With the F-22A Raptor's initial
operational capability declaration Dec. 15th, came the capstone of
a process that began 76 months earlier, in August 1997, when a C-5
Galaxy landed at Edwards AFB and taxied down the expansive
"Contractor's Row" with several crates and boxes in its cargo bay
for what is now known as the F-22A Combined Test Force.
Far from being just boxes of materiel or the world's largest
model kit, this cargo, once assembled by the men and women of the
F-22 test force, became the first of what is now officially the air
superiority fighter providing air dominance for the Joint Force,
the F-22A aircraft called "Raptor 1."
The F-22A did not arrive at its current position by accident or
the passage of days. Its present state is a compilation of
thousands of test points successfully flown and analyzed in
maintenance, and of hundreds of Air Force personnel -- active and
civilian-- and of contractors from Lockheed, Boeing, Pratt and
Whitney, Computer Sciences Corporation, Tybrin and JT3 who combined
as one family to do the daily tasks of taking a raw airframe and
turning it into something the world has never seen before.
It was a human undertaking, one that seldom stopped, week in and
week out, with few true weekends off, through the sacrifice of
dozens of holidays. Through labor night and day, the CTF always
sought to complete the building blocks of developmental flight
test, one point at a time over a period of some 2,280 days.
In its final year before IOC, the F-22A continued to rack up
milestones. As the envelope expanded so did the aircraft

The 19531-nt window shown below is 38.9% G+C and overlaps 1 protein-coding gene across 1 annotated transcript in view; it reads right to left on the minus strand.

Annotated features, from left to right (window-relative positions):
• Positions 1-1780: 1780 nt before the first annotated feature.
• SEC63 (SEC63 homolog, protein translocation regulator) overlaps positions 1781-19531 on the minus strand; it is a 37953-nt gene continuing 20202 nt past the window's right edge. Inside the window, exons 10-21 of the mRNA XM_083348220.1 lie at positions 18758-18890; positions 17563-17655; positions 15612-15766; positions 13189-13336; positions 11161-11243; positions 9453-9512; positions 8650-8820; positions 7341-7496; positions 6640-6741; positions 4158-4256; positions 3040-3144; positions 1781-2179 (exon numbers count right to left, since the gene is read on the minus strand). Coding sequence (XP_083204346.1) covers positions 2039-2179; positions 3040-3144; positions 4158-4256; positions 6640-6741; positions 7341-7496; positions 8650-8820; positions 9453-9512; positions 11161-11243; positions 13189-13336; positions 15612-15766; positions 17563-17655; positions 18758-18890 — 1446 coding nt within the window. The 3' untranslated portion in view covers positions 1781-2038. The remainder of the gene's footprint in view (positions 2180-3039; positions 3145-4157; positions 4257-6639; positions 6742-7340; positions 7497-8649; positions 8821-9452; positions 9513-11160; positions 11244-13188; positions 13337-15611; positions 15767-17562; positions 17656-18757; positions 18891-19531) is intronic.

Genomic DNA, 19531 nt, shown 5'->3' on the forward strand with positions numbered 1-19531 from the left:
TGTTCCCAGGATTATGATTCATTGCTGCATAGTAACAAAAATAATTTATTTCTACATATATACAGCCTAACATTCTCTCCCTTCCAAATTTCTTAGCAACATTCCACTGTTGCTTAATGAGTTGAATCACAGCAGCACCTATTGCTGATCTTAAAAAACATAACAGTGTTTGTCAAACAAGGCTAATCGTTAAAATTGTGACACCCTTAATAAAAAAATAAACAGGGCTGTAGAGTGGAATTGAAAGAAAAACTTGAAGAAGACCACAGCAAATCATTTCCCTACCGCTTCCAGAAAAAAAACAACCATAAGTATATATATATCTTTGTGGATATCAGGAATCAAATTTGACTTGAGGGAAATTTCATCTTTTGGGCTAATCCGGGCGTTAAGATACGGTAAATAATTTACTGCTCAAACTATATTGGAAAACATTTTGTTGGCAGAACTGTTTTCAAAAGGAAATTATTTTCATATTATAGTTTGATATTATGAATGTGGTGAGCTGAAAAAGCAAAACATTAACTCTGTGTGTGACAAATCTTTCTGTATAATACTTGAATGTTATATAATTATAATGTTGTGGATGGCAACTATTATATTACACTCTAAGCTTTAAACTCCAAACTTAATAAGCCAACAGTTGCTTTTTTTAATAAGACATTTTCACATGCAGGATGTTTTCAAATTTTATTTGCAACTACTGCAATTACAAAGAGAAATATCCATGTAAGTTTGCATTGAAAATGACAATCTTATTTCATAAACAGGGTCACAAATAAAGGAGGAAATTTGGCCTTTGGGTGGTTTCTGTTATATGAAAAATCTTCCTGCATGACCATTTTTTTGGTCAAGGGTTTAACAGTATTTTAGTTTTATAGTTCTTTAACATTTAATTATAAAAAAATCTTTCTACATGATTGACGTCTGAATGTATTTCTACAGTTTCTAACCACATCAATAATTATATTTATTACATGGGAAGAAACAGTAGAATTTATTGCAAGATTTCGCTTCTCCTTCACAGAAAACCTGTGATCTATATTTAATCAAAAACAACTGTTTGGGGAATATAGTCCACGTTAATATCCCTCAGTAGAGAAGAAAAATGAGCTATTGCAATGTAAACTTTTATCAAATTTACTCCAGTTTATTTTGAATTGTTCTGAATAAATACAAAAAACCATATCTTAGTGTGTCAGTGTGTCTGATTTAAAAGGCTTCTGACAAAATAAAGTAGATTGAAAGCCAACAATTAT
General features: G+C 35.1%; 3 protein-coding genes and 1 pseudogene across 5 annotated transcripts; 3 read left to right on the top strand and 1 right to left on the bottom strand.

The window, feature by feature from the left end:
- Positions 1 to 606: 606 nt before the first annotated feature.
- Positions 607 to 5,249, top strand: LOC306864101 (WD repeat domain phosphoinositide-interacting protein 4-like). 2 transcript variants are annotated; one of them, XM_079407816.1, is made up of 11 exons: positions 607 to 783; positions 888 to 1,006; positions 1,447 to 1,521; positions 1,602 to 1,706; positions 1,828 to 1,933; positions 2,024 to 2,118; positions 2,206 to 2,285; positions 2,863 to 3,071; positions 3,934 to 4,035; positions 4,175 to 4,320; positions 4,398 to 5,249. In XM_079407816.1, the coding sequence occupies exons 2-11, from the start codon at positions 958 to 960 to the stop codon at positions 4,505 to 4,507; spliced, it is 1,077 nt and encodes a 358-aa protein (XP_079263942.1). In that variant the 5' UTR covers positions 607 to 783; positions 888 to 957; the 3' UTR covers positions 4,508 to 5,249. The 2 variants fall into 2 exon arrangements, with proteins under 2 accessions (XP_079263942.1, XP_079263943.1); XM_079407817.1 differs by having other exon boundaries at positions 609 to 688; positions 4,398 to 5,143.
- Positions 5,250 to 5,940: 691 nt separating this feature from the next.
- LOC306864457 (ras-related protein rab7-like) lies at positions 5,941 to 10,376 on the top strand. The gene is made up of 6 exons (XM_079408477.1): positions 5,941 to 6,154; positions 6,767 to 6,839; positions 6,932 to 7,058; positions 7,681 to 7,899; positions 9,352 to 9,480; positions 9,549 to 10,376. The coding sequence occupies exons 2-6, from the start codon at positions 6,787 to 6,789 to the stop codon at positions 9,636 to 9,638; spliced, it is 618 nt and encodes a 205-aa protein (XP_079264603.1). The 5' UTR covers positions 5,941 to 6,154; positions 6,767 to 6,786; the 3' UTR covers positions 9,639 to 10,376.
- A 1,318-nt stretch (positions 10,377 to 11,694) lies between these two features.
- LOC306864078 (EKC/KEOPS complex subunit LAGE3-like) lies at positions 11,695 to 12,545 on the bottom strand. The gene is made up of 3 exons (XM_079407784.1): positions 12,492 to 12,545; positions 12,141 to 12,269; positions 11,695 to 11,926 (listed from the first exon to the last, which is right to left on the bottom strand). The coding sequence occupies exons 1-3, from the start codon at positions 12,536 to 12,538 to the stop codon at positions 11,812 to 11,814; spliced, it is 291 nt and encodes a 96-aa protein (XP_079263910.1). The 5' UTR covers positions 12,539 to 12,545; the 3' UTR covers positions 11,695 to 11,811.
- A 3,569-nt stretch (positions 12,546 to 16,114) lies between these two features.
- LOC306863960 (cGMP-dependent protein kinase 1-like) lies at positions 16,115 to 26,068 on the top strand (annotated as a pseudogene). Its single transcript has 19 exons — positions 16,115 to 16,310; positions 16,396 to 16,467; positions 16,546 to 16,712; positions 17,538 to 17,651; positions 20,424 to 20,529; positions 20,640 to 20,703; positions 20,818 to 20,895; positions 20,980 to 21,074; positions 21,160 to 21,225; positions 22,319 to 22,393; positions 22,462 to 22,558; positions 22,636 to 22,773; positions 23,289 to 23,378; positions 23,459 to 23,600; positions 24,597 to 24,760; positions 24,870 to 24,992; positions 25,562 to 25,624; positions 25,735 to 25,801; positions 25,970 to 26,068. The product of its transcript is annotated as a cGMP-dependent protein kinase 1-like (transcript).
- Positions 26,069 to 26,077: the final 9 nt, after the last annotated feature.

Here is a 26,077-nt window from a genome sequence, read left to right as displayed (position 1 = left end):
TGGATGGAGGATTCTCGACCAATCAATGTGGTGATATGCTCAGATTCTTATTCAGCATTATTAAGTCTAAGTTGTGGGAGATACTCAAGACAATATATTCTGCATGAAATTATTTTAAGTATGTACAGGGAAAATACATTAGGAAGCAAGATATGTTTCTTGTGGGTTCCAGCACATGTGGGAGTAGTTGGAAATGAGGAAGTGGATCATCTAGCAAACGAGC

capability, as witnessed by the addition of external fuel tanks and
the need to be able to jettison them safely -- a test program that
took weeks to complete.
Not only was there the challenge of how the tanks could
separate, but there was also the need to determine the design
characteristics of external tanks to maintain low-observable, or
stealth, capability for the aircraft.
There was final work done to examine and validate the primary
mission of the Raptor: air-to-air combat. In this area Raptor
pilots flew dozens of hours over the Pacific Ocean and White Sands
Missile Range, N.M., firing the AIM-120 Advanced Medium Range
Air-to-Air Missile at supersonic speed, and while undergoing
dramatic rolling flight profiles not capable by any other aircraft
in the world.
Most recently, the F-22A became the first aircraft in history to
successfully drop a joint direct attack munition from an internal
weapons bay while flying supersonic. And while the more visible
components of final F-22A development testing were coming to a
close, detailed work on the thousands of code items that make up
the software package also continued this year.
The CTF completed all mission avionics testing. This allowed the
Raptor's "go-to-war" status to meet IOC capability and allowed for
the aircraft to operate with the most capable operational flight
program. Also, the F-22A completed all of its clean-wing envelope
expansion testing, the final step to allow Lockheed Martin to
complete its analysis of the plane's operational flight manual to
meet IOC criteria.
Arriving as it did, in the 50th year of the founding of the U.S.
Air Force, and the 50th year of the breaking of the sound barrier
by then Capt. Chuck Yeager, the F-22A stands now at the pinnacle of
all the world's air forces, at the beginning of a new era. [ANN
Thanks John Haire, Air Force Flight Test Center Public Affairs]